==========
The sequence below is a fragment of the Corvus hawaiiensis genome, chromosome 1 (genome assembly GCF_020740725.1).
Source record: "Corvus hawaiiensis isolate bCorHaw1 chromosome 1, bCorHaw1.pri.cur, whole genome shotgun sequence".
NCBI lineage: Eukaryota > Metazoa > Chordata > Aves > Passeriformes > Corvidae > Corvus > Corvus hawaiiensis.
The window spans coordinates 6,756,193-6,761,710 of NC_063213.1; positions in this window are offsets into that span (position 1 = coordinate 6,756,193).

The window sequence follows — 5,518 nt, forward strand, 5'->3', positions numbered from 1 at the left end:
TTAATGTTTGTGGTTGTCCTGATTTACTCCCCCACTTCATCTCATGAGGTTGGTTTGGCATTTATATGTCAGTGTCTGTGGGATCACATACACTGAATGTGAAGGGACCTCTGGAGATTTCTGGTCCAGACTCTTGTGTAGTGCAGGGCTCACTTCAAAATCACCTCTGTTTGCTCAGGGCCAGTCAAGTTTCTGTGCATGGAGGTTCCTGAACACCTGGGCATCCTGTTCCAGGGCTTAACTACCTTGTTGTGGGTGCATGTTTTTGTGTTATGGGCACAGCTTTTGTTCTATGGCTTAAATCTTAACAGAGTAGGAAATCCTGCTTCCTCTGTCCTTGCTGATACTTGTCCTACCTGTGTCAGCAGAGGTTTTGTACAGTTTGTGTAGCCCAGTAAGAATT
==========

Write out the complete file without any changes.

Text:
The sequence below is a fragment of the Corvus hawaiiensis genome, chromosome 1 (genome assembly GCF_020740725.1).
Source record: "Corvus hawaiiensis isolate bCorHaw1 chromosome 1, bCorHaw1.pri.cur, whole genome shotgun sequence".
NCBI lineage: Eukaryota > Metazoa > Chordata > Aves > Passeriformes > Corvidae > Corvus > Corvus hawaiiensis.
The window spans coordinates 6,756,193-6,761,710 of NC_063213.1; positions in this window are offsets into that span (position 1 = coordinate 6,756,193).

The window sequence follows — 5,518 nt, forward strand, 5'->3', positions numbered from 1 at the left end:
TTAATGTTTGTGGTTGTCCTGATTTACTCCCCCACTTCATCTCATGAGGTTGGTTTGGCATTTATATGTCAGTGTCTGTGGGATCACATACACTGAATGTGAAGGGACCTCTGGAGATTTCTGGTCCAGACTCTTGTGTAGTGCAGGGCTCACTTCAAAATCACCTCTGTTTGCTCAGGGCCAGTCAAGTTTCTGTGCATGGAGGTTCCTGAACACCTGGGCATCCTGTTCCAGGGCTTAACTACCTTGTTGTGGGTGCATGTTTTTGTGTTATGGGCACAGCTTTTGTTCTATGGCTTAAATCTTAACAGAGTAGGAAATCCTGCTTCCTCTGTCCTTGCTGATACTTGTCCTACCTGTGTCAGCAGAGGTTTTGTACAGTTTGTGTAGCCCAGTAAGAATT